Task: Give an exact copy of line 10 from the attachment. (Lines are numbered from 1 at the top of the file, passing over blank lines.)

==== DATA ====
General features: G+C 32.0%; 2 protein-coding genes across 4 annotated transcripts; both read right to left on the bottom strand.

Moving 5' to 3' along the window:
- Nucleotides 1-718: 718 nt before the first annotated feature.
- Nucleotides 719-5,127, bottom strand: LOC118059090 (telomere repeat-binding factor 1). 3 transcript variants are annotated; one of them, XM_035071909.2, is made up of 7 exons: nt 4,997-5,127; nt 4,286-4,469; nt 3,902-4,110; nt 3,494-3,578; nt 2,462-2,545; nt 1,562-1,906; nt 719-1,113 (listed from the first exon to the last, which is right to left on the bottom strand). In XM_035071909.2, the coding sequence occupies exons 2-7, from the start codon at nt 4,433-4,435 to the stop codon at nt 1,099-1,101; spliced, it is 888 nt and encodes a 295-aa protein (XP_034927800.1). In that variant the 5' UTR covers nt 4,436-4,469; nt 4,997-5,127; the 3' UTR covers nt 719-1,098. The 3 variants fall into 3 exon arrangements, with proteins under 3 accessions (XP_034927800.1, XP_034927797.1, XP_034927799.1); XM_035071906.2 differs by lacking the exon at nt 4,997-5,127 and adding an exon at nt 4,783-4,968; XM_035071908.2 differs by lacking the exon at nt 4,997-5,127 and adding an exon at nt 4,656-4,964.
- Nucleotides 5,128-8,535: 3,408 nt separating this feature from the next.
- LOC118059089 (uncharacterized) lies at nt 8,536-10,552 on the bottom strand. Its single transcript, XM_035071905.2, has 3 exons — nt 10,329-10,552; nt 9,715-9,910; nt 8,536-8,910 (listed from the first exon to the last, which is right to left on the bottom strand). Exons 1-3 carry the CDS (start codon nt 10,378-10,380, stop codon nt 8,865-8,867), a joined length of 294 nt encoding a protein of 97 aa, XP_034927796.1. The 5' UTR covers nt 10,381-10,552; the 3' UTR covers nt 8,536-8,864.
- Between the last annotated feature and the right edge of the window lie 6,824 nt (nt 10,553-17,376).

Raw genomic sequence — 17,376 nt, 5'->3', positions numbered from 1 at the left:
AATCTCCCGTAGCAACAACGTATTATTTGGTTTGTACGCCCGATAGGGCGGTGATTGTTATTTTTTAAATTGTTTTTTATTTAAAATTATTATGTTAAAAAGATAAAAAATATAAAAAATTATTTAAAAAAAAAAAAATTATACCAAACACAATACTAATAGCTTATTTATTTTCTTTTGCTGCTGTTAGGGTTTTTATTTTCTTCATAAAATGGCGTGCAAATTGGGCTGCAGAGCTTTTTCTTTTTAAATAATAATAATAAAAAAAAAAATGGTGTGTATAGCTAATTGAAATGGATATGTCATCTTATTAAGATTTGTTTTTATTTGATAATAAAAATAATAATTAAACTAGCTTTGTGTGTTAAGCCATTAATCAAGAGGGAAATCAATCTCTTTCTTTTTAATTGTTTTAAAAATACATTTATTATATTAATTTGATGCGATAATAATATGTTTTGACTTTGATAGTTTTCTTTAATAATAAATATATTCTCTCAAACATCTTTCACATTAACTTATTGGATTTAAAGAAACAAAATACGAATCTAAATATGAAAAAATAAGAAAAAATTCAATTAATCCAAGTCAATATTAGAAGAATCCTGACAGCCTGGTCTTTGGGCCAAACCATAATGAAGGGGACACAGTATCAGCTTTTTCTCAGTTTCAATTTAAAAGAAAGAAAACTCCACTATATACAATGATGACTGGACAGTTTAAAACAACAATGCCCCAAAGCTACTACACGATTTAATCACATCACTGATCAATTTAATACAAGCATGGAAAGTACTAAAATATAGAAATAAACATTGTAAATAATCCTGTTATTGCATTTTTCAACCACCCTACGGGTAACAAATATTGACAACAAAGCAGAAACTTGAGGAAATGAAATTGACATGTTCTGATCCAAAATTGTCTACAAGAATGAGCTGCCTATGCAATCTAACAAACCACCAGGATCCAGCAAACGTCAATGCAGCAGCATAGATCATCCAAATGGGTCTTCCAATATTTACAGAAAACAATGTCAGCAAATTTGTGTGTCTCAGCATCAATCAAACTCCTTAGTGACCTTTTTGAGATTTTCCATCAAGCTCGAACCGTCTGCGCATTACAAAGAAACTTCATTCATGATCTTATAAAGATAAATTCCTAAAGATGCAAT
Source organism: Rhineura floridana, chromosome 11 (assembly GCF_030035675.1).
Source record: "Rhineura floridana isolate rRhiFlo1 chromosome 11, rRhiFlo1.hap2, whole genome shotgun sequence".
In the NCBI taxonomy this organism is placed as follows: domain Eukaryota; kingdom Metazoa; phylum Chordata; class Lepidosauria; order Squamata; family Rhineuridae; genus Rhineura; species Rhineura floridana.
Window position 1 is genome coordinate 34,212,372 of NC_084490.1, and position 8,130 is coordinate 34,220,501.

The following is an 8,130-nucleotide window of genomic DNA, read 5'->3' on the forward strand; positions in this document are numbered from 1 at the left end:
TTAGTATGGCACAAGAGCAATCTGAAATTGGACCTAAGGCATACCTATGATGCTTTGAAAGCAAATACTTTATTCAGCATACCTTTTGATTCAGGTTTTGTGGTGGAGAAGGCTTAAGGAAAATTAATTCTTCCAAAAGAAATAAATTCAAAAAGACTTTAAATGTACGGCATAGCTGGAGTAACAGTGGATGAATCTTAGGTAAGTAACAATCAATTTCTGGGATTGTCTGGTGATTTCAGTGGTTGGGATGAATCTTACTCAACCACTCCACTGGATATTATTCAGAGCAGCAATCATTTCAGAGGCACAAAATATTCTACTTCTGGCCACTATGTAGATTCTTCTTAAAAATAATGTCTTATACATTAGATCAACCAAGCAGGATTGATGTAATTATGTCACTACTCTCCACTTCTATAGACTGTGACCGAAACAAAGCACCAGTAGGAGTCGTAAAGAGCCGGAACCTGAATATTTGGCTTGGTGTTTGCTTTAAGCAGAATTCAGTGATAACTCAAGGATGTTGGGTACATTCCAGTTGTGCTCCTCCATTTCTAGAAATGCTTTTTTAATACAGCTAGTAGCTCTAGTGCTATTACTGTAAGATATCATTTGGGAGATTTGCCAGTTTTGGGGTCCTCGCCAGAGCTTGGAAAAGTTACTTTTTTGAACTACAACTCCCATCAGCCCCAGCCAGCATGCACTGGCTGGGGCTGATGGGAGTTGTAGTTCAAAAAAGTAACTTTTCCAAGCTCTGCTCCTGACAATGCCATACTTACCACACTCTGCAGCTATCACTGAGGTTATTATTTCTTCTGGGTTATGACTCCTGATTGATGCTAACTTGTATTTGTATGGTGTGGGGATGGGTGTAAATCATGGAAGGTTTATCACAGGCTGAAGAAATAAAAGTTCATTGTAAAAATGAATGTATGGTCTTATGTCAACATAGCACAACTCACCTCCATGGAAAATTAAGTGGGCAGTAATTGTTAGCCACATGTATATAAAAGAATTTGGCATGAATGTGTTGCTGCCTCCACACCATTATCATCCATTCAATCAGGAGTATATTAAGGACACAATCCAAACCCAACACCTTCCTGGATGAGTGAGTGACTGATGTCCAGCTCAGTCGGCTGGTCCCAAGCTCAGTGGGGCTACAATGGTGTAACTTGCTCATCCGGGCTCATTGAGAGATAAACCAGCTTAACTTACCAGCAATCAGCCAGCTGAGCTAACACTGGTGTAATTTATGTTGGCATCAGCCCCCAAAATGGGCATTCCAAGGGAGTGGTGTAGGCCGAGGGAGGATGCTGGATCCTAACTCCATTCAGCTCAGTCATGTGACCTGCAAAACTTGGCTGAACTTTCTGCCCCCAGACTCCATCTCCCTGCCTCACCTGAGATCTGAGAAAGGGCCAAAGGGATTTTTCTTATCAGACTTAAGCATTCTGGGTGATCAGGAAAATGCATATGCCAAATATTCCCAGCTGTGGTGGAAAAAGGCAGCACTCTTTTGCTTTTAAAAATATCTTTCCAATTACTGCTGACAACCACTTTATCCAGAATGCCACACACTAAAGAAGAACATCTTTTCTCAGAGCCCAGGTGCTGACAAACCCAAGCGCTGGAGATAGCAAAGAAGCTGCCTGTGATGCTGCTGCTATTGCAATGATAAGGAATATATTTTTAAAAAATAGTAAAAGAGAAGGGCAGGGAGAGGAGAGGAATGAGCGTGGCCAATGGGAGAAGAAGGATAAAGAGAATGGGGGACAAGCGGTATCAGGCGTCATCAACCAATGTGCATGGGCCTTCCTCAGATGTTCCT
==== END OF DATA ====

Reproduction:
Source organism: Rhineura floridana, chromosome 11 (assembly GCF_030035675.1).